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Saturday, 14 December 2019

Weekend Reading


Reading across disciplines is one of the best ways to improve our investment acumen. Here is a summary of some of the best articles I read this week.

A drug to cure addiction of other drugs!
MindMed is a company that’s taking psychedelic drugs and turning them into medicine. This could save lives, cure depression, help alcoholism, get people off opioids. Its first drug has the potential to turn a person’s addictions—to cocaine, methamphetamine, morphine, sugar, alcohol—off like a light switch. It has a clear opportunity to help lower the nearly 70,000 annual drug overdose deaths that take place in the U.S. But the compound, 18-MC, has yet to undergo human efficacy trials.


Book stores and physical books are making a silent comeback
The industry is much better than it was — the last four to five years have been pretty healthy. The stores have survived the devastation the independent book business suffered after Amazon.com began selling books online and at lower prices in 1995.
statistics from the American Booksellers Association, a trade group for independent booksellers, show a recovery from the industry's darkest days. The ABA had 1,887 member companies as of May 15, up nearly 35% from 1,401 in 2009. The number of members' stores totalled 2,524 in May, up more than half from 1,651. Another sign of improving health: the number of books indies have sold. Book sales rose 5% in 2018 from 2017, and in 2017 they were up 2.6% from 2016.
Independent sellers are doing better even as Amazon continues to thrive online and to open its own stores, so far mostly in big metropolitan areas. The indies are also helped by the fact more people are reading printed books rather than electronic versions — sales of e-books fell 37% between 2014 and 2018


A new ad-model from Hulu binge watchers
Hulu knows many of its viewers watch show episodes back-to-back, and it's determined to bank on that with its advertising. Hulu is rolling out an ad system designed for binge watchers. The approach uses machine learning to predict when you're likely to marathon a show, and then sends "contextually relevant messaging" that acknowledge your viewing spree. When you reach the third episode, however, Hulu pulls out all the stops. It'll either give you an ad-free episode (with an ad beforehand, mind you) or a special offer from one of its sponsors.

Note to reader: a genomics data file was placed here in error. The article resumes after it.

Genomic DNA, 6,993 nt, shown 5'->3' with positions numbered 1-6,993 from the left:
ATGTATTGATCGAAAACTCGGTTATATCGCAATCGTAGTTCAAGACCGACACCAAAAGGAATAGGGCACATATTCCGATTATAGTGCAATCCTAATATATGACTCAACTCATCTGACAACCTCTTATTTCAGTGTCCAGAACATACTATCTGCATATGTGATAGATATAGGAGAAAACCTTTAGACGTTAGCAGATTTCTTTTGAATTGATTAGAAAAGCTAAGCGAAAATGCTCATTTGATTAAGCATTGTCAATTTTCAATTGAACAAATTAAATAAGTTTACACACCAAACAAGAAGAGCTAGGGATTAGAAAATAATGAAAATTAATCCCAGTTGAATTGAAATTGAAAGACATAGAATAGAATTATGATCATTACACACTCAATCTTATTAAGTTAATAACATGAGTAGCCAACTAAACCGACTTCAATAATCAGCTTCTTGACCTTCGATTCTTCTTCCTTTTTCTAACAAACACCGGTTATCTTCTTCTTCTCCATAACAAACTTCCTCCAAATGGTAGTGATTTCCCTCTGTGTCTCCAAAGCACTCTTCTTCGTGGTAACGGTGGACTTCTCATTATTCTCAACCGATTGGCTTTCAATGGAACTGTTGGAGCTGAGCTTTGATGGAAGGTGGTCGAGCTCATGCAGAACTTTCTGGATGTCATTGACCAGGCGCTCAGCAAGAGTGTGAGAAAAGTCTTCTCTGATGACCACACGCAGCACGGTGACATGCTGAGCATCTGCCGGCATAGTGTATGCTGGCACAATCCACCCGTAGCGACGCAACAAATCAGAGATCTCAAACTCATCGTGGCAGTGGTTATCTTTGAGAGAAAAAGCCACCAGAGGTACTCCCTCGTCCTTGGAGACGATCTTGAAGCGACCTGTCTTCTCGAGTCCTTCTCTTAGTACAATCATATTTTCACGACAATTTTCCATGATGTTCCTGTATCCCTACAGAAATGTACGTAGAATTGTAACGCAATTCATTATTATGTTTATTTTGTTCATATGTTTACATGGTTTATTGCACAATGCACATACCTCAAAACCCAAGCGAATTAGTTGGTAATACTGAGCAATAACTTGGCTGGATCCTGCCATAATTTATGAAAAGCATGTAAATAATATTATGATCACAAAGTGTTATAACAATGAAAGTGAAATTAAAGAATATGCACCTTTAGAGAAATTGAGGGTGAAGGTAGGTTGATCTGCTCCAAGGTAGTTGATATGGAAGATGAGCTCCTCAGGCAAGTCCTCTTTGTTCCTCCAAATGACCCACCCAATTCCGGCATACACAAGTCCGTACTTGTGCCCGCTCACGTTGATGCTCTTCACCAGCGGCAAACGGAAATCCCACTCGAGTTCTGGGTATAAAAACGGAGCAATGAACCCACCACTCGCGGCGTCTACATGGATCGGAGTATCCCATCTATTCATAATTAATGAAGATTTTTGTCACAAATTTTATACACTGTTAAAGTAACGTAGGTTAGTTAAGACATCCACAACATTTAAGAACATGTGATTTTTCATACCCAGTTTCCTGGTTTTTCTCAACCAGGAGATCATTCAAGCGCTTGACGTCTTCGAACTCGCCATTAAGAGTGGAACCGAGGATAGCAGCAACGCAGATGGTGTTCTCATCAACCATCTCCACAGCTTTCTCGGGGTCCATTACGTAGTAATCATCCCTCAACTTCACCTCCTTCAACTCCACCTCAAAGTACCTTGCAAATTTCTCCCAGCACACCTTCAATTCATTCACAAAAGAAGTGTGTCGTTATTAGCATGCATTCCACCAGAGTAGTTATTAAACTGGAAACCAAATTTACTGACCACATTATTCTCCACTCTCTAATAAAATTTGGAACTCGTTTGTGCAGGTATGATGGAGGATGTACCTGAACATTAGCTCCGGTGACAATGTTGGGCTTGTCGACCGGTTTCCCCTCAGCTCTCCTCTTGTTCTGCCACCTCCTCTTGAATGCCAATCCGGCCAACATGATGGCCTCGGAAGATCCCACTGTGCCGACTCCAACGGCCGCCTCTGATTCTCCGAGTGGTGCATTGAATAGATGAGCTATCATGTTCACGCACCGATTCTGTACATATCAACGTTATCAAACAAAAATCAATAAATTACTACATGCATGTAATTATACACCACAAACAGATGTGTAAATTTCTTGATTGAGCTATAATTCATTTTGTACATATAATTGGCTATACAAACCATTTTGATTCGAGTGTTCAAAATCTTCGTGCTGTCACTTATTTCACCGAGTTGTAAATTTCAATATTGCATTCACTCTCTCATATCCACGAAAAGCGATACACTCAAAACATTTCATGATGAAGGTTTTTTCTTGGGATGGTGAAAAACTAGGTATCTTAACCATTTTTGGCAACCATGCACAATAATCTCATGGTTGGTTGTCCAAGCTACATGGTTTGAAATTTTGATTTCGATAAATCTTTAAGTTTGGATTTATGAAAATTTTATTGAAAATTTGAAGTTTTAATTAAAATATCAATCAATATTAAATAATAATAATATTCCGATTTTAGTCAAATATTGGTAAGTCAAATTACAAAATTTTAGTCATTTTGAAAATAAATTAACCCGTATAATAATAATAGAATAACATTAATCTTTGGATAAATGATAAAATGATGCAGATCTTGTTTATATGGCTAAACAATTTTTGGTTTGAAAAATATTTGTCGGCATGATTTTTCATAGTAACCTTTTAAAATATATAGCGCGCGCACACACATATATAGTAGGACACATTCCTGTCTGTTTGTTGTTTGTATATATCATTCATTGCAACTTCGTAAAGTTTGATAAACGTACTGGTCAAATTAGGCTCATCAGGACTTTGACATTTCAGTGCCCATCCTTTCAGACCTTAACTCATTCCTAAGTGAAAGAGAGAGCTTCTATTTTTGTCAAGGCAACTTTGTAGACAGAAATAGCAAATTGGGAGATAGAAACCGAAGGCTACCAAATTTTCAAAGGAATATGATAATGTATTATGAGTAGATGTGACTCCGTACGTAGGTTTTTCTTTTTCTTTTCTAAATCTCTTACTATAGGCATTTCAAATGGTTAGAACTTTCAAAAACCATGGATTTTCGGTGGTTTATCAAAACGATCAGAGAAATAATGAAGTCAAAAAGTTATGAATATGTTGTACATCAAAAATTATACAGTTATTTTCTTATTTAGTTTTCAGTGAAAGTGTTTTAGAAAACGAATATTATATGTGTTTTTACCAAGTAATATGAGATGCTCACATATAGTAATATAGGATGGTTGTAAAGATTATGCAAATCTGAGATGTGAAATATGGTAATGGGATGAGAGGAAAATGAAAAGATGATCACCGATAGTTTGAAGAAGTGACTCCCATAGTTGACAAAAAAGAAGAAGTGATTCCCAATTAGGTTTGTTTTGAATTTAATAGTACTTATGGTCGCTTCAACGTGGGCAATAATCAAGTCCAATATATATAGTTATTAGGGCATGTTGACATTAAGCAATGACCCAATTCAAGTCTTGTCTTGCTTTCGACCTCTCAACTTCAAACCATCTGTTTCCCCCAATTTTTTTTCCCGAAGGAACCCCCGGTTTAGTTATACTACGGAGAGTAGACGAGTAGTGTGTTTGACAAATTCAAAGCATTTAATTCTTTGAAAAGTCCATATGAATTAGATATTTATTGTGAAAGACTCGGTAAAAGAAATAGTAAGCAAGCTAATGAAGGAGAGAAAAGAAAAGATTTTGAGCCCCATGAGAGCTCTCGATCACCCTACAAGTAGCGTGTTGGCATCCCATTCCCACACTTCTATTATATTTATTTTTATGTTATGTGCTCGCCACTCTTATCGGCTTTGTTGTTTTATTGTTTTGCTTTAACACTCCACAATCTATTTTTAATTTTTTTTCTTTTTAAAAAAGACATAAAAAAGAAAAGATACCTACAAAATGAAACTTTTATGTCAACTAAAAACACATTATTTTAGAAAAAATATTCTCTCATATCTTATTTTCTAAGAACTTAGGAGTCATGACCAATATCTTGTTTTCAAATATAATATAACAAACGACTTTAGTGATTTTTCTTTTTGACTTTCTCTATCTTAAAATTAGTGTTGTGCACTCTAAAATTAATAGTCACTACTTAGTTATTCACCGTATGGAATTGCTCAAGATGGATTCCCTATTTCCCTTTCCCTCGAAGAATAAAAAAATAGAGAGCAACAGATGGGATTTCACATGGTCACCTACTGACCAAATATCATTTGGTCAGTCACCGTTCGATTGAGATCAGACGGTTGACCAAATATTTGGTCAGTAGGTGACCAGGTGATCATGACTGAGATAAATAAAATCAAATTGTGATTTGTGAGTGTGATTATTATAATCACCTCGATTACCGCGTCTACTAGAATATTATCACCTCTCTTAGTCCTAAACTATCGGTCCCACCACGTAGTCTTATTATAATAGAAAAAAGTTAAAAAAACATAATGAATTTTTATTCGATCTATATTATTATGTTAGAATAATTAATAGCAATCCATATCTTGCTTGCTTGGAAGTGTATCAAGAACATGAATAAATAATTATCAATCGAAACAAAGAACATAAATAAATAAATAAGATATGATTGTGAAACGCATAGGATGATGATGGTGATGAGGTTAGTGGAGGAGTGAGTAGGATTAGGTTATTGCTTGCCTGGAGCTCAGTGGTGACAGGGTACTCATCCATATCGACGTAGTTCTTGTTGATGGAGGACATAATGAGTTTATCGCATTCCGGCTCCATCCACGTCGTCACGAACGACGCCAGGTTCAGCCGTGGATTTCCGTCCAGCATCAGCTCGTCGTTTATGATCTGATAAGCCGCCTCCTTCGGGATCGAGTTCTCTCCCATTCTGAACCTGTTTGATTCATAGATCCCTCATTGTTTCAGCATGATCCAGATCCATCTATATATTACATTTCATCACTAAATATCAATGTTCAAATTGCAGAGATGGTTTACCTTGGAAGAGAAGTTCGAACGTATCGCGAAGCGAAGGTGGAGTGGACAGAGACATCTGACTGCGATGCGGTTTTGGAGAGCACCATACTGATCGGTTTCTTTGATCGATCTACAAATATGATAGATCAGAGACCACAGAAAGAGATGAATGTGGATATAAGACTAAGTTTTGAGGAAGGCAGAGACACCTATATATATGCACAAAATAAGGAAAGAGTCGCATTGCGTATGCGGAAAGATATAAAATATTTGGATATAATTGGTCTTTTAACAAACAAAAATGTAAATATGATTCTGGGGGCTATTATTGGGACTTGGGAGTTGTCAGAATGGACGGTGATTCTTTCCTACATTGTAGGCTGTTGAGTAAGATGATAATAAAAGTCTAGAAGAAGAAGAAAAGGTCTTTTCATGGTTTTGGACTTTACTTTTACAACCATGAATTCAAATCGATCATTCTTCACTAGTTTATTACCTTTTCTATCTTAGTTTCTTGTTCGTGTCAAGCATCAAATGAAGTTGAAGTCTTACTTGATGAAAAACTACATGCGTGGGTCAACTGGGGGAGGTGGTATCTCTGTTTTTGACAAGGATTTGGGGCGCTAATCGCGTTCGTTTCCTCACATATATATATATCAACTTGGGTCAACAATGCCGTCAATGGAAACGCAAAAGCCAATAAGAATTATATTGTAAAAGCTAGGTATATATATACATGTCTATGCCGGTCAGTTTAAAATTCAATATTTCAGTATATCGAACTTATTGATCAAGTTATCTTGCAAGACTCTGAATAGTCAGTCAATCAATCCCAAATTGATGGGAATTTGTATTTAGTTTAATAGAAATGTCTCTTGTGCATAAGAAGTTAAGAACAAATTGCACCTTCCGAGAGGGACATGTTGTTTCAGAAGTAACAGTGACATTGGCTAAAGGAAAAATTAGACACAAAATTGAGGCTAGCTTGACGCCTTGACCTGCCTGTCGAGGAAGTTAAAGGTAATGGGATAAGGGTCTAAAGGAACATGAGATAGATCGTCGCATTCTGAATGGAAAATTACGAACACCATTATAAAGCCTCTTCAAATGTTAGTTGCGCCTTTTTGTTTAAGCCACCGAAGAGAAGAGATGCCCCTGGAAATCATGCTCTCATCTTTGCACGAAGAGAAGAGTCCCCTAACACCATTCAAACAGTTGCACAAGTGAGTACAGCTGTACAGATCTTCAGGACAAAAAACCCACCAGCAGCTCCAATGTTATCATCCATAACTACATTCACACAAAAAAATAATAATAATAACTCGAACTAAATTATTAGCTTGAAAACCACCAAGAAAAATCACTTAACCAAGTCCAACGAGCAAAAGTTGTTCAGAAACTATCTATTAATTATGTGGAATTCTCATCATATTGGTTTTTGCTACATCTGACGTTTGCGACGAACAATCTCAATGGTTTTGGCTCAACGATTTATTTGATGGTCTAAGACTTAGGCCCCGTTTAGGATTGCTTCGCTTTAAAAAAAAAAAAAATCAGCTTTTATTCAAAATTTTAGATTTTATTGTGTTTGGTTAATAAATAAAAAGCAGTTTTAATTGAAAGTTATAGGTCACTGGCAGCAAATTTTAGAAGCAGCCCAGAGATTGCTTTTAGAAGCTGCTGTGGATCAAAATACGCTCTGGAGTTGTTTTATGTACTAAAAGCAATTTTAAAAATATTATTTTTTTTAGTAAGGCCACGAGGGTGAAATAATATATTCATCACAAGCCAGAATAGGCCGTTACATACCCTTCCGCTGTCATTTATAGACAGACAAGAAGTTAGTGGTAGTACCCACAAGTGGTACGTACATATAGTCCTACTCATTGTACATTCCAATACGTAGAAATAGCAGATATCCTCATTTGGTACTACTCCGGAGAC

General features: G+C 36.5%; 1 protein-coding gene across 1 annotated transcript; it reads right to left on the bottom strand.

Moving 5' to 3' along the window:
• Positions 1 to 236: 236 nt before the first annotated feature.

Nestle sells ice-cream business to focus on core competency
For much of the last two years, Nestlé ​has been overhauling its portfolio to capture growth in the food space and shed underperforming or slow-growing businesses. Last year, Nestlé ​​sold its U.S. chocolate business, a deal that included more than 20 American candy brands like Butterfinger and Baby Ruth, to Ferrero for $2.8 billion.
Nestlé made a major bet on the future of plant-based foods with the 2017 purchase of Sweet Earth for an undisclosed sum. In the past few months, Nestlé expanded Sweet Earth into Awesome Burger and Awesome Grounds, the company's first foray into plant-based beef in the United States,. Last week, the company announced it would try the ingredient in its DiGiorno and Stouffer's brands.
It's also spending money to refresh its water business through the introduction of Poland Spring energy water and Nestlé Pure Life Plus, the brand's entrance into functional water.
Another focus has been the expansion of its coffee presence through the purchase of a stake in coffee shop chain Blue Bottle, the acquisition of Chameleon Cold-Brew and the dolling out $7.15 billion for the right to market Starbucks' beans, capsules and other products in stores.


The internet is forcing workaholism
A research team has found that hours worked since 1980 increased nearly 10 percent for Americans with bachelor’s and advanced degrees. Leamer told me that he believes this is because computing has shifted much of the economy from manufacturing to neurofacturing, Leamer’s term for intellectually intensive white-collar labor that is often connected to the internet, such as software programming, marketing, advertising, consulting, and publishing.
Neurofacturing jobs lend themselves to long hours for several reasons, Leamer said. They’re less physically arduous, as it’s easier to sit and type than to assemble engine parts. What’s more, the internet makes every hour of the day a potential working hour.
If the operating equipment of the 21st century is a portable device, this means the modern factory is not a place at all. It is the day itself. The computer age has liberated the tools of productivity from the office. Most knowledge workers, whose laptops and smartphones are portable all-purpose media-making machines, can theoretically be as productive at 2 p.m. in the main office as at 2 a.m. in a Tokyo WeWork or at midnight on the couch.

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